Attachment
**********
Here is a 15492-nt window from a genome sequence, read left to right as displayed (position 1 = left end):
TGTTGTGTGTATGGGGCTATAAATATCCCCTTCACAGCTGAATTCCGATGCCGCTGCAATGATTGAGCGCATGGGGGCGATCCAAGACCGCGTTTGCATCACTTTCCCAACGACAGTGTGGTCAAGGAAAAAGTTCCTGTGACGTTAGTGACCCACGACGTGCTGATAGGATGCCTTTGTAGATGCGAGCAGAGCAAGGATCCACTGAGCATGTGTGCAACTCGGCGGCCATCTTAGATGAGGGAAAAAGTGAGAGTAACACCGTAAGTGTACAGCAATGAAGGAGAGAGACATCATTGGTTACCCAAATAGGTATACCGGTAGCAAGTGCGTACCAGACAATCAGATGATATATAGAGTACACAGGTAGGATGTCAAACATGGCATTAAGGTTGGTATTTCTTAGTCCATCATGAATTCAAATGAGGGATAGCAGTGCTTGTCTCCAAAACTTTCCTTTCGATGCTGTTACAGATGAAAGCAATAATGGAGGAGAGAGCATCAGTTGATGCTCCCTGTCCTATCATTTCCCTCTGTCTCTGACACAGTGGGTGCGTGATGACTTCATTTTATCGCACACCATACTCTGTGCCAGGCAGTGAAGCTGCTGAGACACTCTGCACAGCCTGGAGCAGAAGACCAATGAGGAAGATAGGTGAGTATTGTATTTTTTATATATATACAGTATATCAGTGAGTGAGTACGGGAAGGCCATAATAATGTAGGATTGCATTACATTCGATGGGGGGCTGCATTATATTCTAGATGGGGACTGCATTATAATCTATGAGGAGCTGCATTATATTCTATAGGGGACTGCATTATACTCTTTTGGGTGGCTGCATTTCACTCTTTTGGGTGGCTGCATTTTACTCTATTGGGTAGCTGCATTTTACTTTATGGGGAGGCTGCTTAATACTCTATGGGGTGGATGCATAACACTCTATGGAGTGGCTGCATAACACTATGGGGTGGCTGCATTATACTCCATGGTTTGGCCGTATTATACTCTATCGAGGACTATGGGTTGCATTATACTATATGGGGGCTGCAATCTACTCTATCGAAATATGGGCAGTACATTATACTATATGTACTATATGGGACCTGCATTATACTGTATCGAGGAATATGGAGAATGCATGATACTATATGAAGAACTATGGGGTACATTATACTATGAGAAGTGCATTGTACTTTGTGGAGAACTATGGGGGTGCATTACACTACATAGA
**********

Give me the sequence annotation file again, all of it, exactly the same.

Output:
Here is a 15492-nt window from a genome sequence, read left to right as displayed (position 1 = left end):
TGTTGTGTGTATGGGGCTATAAATATCCCCTTCACAGCTGAATTCCGATGCCGCTGCAATGATTGAGCGCATGGGGGCGATCCAAGACCGCGTTTGCATCACTTTCCCAACGACAGTGTGGTCAAGGAAAAAGTTCCTGTGACGTTAGTGACCCACGACGTGCTGATAGGATGCCTTTGTAGATGCGAGCAGAGCAAGGATCCACTGAGCATGTGTGCAACTCGGCGGCCATCTTAGATGAGGGAAAAAGTGAGAGTAACACCGTAAGTGTACAGCAATGAAGGAGAGAGACATCATTGGTTACCCAAATAGGTATACCGGTAGCAAGTGCGTACCAGACAATCAGATGATATATAGAGTACACAGGTAGGATGTCAAACATGGCATTAAGGTTGGTATTTCTTAGTCCATCATGAATTCAAATGAGGGATAGCAGTGCTTGTCTCCAAAACTTTCCTTTCGATGCTGTTACAGATGAAAGCAATAATGGAGGAGAGAGCATCAGTTGATGCTCCCTGTCCTATCATTTCCCTCTGTCTCTGACACAGTGGGTGCGTGATGACTTCATTTTATCGCACACCATACTCTGTGCCAGGCAGTGAAGCTGCTGAGACACTCTGCACAGCCTGGAGCAGAAGACCAATGAGGAAGATAGGTGAGTATTGTATTTTTTATATATATACAGTATATCAGTGAGTGAGTACGGGAAGGCCATAATAATGTAGGATTGCATTACATTCGATGGGGGGCTGCATTATATTCTAGATGGGGACTGCATTATAATCTATGAGGAGCTGCATTATATTCTATAGGGGACTGCATTATACTCTTTTGGGTGGCTGCATTTCACTCTTTTGGGTGGCTGCATTTTACTCTATTGGGTAGCTGCATTTTACTTTATGGGGAGGCTGCTTAATACTCTATGGGGTGGATGCATAACACTCTATGGAGTGGCTGCATAACACTATGGGGTGGCTGCATTATACTCCATGGTTTGGCCGTATTATACTCTATCGAGGACTATGGGTTGCATTATACTATATGGGGGCTGCAATCTACTCTATCGAAATATGGGCAGTACATTATACTATATGTACTATATGGGACCTGCATTATACTGTATCGAGGAATATGGAGAATGCATGATACTATATGAAGAACTATGGGGTACATTATACTATGAGAAGTGCATTGTACTTTGTGGAGAACTATGGGGGTGCATTACACTACATAGA